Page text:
On the hot afternoon of July 2, 1863, the Union Army's Irish Brigade, a unit composed predominantly of Catholic immigrants, waited for the order to go into action. It was the second day of the Battle of Gettysburg, a three-day conflagration that saw over 50,000 casualties between both sides. The previous day, Robert E. Lee's Confederates had driven the Union troops through the town of Gettysburg onto a hill called Cemetery Ridge. Now, Lee strove to dislodge them from their stronghold and destroy the Union Army.
Just before the Irish Brigade went into the fight, its chaplain, Father William Corby, climbed up onto a boulder to give the men general absolution from their sins. Since there was no time for individual confession, he talked briefly about patriotism, bravery, and penance before pronouncing the formula. About 320 of the brigade's 530 men fell in the wheat field that day, but the tide was turning in favor of the Union.
There are numerous statues on the Gettysburg battlefield, but only one is dedicated to a chaplain. In 1910, alumni of the University of Notre Dame, where Corby had been president, erected a statue of him giving absolution. The event has also been commemorated in paintings, poems, books, and film. "It's a symbolic depiction of the bond between Catholic faith and American patriotism at the nation's supreme moment of crisis," wrote Civil War historian Lawrence Kohl. Corby symbolized Catholic commitment to the Union.
William Corby was born on October 2, 1833 to a prominent real estate dealer in Detroit. At the age of 16, he left school to work for his father. Four years later, he started college in South Bend, Indiana. In 1843, a group of French priests belonging to the Congregation of the Holy Cross had started a small Catholic college that grew into America's flagship Catholic university—the University of Notre Dame.
Kohl notes that it was "little more than a tiny French boarding school for boys of all ages," when Corby arrived. During his time at Notre Dame, Corby began to think more seriously about the priesthood. In 1857, he joined the Holy Cross Fathers and taught at the school while pursuing theological studies. Three years later, on the eve of the Civil War, he was ordained a priest.
While many Protestant churches split over the issues of secession and slavery, the Catholic Church took no official stand on the war. Bishops in both North and South supported their troops. Catholic young men followed suit, joining both the Union and Confederacy. Several dozen priests served as chaplains in both armies, and over six hundred religious women ministered to the sick and dying in hospitals. Their work did much to reduce the anti-Catholicism that had flourished in the pre-war era.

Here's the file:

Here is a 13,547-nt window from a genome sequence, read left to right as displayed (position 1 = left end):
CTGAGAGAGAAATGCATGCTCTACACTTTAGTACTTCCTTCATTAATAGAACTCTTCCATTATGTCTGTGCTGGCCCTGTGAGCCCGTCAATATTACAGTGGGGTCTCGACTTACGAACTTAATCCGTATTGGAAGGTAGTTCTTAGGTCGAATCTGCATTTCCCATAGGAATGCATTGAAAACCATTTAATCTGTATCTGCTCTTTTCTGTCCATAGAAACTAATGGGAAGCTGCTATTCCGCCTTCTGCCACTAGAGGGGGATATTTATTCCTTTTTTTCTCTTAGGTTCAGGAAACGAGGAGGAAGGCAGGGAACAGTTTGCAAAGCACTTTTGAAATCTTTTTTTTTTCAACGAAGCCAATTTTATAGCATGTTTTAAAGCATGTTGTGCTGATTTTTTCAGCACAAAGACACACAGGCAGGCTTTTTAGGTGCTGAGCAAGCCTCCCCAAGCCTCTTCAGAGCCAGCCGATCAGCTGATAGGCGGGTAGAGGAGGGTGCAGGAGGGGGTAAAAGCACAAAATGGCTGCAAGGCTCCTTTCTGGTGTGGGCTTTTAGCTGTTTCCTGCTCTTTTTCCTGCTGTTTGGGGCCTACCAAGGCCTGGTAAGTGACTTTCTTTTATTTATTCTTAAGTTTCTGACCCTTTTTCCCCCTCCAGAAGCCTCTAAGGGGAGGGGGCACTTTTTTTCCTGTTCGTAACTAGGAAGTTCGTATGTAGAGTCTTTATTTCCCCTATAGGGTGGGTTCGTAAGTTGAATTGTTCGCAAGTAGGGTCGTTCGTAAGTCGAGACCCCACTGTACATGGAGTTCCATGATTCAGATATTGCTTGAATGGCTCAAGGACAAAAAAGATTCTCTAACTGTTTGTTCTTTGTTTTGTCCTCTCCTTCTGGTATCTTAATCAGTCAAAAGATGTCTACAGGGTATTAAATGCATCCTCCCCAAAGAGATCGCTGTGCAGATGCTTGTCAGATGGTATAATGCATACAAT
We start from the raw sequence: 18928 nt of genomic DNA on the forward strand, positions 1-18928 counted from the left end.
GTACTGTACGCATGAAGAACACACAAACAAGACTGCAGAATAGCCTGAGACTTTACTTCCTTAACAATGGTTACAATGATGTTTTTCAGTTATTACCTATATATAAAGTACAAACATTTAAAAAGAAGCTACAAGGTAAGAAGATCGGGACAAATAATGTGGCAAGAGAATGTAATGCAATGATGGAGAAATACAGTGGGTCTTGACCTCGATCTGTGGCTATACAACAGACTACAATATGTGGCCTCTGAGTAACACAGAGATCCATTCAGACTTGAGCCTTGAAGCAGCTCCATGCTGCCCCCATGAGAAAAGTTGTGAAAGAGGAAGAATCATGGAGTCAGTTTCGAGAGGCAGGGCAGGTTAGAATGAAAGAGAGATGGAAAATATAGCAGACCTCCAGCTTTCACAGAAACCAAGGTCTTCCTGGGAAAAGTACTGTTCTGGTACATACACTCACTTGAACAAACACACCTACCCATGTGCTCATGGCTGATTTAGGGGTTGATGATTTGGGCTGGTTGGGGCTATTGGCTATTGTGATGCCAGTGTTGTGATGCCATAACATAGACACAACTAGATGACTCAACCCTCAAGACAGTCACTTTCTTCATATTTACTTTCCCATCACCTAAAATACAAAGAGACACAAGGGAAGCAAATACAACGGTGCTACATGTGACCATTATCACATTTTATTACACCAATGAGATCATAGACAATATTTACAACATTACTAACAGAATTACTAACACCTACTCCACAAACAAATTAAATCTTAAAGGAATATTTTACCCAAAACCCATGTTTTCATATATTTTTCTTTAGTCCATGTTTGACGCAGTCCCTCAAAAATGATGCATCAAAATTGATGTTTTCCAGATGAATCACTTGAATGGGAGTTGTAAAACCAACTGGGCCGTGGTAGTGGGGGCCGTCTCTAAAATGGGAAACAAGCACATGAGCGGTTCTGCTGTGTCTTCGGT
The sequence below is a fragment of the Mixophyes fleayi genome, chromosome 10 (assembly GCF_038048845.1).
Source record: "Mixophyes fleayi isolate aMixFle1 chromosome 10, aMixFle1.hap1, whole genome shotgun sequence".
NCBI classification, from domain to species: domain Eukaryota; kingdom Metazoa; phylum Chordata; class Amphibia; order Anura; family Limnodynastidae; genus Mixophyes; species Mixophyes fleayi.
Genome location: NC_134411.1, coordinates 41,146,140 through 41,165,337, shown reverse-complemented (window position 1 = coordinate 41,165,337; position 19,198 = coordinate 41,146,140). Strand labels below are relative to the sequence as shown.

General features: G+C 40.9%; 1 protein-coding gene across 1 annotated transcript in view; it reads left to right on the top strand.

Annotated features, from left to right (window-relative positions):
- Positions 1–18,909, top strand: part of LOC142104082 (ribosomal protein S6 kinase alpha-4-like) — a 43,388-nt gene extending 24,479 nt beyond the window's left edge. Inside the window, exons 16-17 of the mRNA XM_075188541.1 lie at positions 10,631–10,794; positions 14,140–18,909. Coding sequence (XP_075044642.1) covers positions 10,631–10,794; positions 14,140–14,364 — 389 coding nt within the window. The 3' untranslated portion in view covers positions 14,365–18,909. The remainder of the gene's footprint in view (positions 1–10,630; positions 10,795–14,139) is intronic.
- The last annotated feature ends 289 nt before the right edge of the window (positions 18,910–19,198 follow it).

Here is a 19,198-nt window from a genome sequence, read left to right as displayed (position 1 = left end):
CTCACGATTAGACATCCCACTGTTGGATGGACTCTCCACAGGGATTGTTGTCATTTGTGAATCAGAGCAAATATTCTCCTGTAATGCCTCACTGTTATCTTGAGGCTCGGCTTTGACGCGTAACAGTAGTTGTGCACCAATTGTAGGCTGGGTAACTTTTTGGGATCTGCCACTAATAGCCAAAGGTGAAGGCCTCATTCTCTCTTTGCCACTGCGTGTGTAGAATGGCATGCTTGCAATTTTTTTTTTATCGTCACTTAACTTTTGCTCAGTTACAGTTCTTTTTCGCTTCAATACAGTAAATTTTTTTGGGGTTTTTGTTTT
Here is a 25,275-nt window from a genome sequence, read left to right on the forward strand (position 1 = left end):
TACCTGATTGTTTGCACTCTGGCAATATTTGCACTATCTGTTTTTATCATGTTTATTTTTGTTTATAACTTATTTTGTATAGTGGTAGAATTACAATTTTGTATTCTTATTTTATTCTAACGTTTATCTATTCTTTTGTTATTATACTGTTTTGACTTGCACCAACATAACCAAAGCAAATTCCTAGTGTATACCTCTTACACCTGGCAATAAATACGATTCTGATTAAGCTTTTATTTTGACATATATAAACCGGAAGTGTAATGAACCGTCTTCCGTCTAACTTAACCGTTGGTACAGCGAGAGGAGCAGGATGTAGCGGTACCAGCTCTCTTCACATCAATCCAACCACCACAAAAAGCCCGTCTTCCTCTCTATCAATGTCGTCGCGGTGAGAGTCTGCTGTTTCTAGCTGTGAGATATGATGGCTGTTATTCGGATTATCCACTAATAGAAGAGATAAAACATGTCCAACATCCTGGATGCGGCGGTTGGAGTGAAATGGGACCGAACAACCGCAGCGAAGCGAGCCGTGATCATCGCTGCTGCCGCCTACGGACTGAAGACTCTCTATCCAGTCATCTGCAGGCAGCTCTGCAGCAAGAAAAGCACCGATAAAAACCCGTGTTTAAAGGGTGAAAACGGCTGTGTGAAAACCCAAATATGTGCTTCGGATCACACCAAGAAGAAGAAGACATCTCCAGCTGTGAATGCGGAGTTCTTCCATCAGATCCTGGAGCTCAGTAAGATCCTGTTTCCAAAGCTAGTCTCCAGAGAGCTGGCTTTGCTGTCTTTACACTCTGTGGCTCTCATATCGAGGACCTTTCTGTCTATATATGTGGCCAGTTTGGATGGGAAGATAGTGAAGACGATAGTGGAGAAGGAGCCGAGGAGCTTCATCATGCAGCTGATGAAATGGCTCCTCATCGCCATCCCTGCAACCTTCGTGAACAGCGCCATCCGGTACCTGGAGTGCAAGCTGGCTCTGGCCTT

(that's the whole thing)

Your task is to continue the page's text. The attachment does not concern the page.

In the fall of 1861, Father Corby gave up his teaching duties at Notre Dame to become chaplain of the 88th New York Infantry, a unit in the Irish Brigade. Founded by General Thomas Francis Meagher, a prominent figure in Irish New York circles, the brigade was composed mainly of Irish Catholic volunteers. The brigade fought in nearly every major battle in the Civil War's Eastern Theater. At the start, it had over three thousand men. By the time it was disbanded in 1864, there were barely a few hundred.
The chaplain's duties were not clearly defined. One veteran priest told a new chaplain, "Do what you can; learn as you proceed." In certain respects the entire Army of the Potomac, the main body of Union troops in the East, was his parish. He traveled through the army, celebrating Mass, hearing confessions, and providing spiritual comfort to Catholic and non-Catholic soldiers.
He was also present on the firing line through most of the Army of the Potomac's major battles, ministering to the wounded and the dying. The priest, as Corby saw it, was a "go-between, exercising, as best he could, the offices of Christian charity in numerous ways." It was hard work, but in his memoirs he wrote,
I recall a poor soldier who was accidentally shot through the left lung. I happened to be nearby, had just time to hear his confession, and he breathed his last. All the aforesaid labors, trials, and fastings were well rewarded by the chance given to save that one soul.
He believed the sacraments gave soldiers "new courage." "In our darkest hours and during our longest marches, the Holy Sacrifice made us feel that we had God with us to guide us and assist us to live well," he wrote. "And, if need were, to die well."
After seeing service in some of the war's hardest battles during three years with the Irish Brigade, Father Corby returned to Notre Dame in the fall of 1864. He served twice as president of the university, taught there, and stayed there for most of his remaining years. But the war had been a defining moment in his life.